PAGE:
Relics and Bufala

Since I was forced to post only a brief update from Padova yesterday, here’s the rest of the news from the Veneto. ┬áThis is one of those places where I wish I could spend more time, not necessarily because I want to see more sites, but because I have enjoyed acclimating to the culture.

I'm moving away from Venetian seafood, and this pasta with meat (not sure which kind), olives, and mozzarella made a great lunch.

This is the Piazza delle Erbe, in the medieval center of the city. The building across he plaza is the Piazza della Ragione, which dates from 1218.

The winding narrow streets open up onto small piazzas that are filled with cafe tables.

There seem to be equal quantities of bicycles and cars in this town. After being in Venice, i was a little out of practice in sharing the road with them.

Padova has an endless series of arcaded streets, which provide a cool breeze on a hot day, and shelter in the rain.

The Basilica di Sant' Antonio is surrounded by some peaceful cloisters, and the monastery here is still active.

Sant' Antonio houses a bunch of relics of Padova's patron saint, Saint Anthony. Among other body parts on display, his tongue is preserved in a glass and gold jar. I would not have known that it was a tongue if I hadn't been told, because it looked nothing like flesh. Photography is strictly prohibited within, but I must say that after seeing Hagia Sophia, which was built in 537, the church, built around 1200 could not help but seem dark and a bit stifling. It's amazing that I'm still more and more impressed with Hagia Sophia, and I'm now nowhere near it.

Next to Sant' Antonio, the Scoletta del Santo (pictured here) contains a number of early Titians, and the neighboring Oratorio di San Giorgio is covered in frescoes by Altichiero da Zevio and Jacopo Avanzi. For some reason, these are not at all popular with tourists, and while I was joined by the sleepy guard at the Oratorio, he let me into the Scoletta all by myself (which is why you see a photo of it). I was thoroughly impressed by the Oratorio, and after later seeing Giotto's frescoes, it was interesting to see how much painting had changed in sixty years. The frescoes depict the lives of Saints George and Lucy, and it was fascinating to look at them as precursors to comic books. I was particularly taken with Saint Lucy's story, and her face was recognizable in each frame. In one panel, which reads from left to right, she appears three times in the same scene, escaping death twice, and succumbing to a ruffian's knife.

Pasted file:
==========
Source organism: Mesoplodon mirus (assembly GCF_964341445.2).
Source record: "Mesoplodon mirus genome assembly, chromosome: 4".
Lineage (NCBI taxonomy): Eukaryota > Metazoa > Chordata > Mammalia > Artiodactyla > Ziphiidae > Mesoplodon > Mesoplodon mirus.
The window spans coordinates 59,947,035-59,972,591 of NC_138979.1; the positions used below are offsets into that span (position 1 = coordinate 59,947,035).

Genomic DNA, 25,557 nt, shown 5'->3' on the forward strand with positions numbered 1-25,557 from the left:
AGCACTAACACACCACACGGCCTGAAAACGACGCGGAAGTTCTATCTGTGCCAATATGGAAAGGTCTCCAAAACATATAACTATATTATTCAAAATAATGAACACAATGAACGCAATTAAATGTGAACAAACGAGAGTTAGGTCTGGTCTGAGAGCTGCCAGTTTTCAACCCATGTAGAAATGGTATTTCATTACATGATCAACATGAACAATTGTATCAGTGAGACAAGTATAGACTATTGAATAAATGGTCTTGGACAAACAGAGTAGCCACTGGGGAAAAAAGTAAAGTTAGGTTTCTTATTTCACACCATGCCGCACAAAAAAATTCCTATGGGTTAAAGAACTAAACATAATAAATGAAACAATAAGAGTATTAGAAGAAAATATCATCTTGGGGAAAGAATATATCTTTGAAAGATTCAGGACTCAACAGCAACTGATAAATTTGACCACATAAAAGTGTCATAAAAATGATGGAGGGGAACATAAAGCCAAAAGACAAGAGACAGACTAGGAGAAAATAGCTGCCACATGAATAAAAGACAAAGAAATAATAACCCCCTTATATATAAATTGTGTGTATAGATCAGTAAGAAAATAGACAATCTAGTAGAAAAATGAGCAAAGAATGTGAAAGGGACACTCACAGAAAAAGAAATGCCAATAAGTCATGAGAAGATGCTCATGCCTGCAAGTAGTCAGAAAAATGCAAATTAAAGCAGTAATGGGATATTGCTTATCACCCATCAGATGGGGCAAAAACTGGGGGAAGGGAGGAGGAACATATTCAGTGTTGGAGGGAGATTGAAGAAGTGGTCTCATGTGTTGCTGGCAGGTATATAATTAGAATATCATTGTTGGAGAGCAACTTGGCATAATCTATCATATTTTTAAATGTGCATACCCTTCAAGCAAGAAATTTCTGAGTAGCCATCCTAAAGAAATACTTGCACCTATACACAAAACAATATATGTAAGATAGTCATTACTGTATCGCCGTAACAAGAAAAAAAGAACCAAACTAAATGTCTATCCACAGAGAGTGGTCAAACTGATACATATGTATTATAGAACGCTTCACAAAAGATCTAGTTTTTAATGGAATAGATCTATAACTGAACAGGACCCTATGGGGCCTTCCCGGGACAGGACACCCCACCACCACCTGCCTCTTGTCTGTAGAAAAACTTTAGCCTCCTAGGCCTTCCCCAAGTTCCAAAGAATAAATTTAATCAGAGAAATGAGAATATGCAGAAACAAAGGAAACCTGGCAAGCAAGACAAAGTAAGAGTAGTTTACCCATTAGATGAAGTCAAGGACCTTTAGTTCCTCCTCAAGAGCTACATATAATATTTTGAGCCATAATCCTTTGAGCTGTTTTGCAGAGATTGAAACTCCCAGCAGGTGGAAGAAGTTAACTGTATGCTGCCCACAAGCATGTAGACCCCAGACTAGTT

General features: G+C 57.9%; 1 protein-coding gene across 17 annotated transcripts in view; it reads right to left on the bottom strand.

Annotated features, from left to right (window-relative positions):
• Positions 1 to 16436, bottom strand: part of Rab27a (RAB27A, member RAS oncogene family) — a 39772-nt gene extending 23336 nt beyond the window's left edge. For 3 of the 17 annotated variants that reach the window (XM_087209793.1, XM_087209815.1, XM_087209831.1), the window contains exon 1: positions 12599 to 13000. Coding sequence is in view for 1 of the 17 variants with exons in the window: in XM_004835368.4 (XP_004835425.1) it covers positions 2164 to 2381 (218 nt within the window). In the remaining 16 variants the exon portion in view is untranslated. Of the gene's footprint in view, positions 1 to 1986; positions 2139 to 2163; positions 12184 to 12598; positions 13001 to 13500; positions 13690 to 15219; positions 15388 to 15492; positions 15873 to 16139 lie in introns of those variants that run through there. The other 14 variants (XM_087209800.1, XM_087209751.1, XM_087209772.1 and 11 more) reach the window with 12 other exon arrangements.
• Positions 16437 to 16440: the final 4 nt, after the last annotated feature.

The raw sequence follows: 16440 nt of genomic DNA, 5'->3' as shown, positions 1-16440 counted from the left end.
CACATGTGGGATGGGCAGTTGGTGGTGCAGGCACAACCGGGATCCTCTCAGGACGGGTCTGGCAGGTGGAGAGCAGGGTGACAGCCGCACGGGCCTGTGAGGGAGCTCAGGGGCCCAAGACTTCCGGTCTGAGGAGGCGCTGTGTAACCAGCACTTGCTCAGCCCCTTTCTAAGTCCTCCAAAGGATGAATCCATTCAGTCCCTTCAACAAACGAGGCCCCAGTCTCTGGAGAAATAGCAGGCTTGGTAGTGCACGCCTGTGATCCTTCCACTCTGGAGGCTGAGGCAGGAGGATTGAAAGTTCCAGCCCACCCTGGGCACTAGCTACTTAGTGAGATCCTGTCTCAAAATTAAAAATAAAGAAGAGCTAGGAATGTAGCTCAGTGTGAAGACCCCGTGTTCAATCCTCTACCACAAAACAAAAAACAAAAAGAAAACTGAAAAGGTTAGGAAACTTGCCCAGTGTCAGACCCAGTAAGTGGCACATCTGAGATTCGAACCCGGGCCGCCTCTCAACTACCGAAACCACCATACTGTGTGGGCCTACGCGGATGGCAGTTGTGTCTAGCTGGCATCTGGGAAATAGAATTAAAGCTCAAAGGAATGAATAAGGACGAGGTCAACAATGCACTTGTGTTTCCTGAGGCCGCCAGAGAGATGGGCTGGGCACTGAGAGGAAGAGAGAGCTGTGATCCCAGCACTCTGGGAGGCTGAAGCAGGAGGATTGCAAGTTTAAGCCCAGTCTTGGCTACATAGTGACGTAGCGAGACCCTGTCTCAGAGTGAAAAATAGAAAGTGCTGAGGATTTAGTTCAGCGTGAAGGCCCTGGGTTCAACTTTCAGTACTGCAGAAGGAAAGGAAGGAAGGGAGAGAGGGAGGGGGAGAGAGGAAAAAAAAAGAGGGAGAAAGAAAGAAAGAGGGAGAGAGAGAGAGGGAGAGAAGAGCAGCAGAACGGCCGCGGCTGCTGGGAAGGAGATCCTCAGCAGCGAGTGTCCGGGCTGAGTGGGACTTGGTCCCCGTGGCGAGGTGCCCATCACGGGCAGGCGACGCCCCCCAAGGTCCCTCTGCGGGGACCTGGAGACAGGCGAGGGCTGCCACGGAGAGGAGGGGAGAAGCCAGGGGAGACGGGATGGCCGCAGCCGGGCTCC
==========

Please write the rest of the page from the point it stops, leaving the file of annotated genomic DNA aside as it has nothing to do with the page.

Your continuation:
The eliptical Prato della Valle is lined by 78 statues of Padovans from history. In the distance, the Basilica di Santa Giustina can be seen.

Another site that tourists seem to disregard, the Basilica di Santa Giustina is a huge, quiet church with spare ornamentation, and a painting of Santa Giustina by Veronese.

The apse contains the most ornamental portions of the church, and gold provides the dominant color.

In the distance of this picture, which was taken across the transept, a small service was taking place. The monks were singing the mass in the most mellow, delicate fashion, which made every other mass that I have heard seem like heavy metal compared to Chet Baker.

The music definitely contributed to my appreciation of the church, and like witnessing a service in one of Istanbul's mosques, it was great to hear the church filled with its intended sounds.

After seeing countless churches coated in frescoes and intricate carvings, this place was refreshingly simple.

From what I could tell, the doors to the basilica, in addition to the relief above the left door, were added recently to the 16th Century facade.

The Prato seems like an incongruently grand space for a town like this.

Towards evening, Padovans make their way to one of the countless outdoor cafes for aperativi.

Not a bad place to enjoy a spritz.

The roads in the older part of town are composed of round river stones, which makes them somewhat uncomfortable for walking. Fortunately, smooth marble paths surround them.

My waitress recommended that I try this dish, mozzarella di bufala, tomato sauce, and pureed eggplant. I had been looking forward to having some bufala mozzarella for a long time, and this did not disappoint.

For dinner, my waitress suggested this, tagliatelle with rabit and mushrooms.

Padova's little streets get silent at night.

A beacon for late diners.

Although the streets go quiet, the piazzas come to life, and people stay at these outdoor cafes well into the night.

I turned a corner to find these kids practicing their breakdancing.

Within earshot from the dance party, a view from the eighteenth century.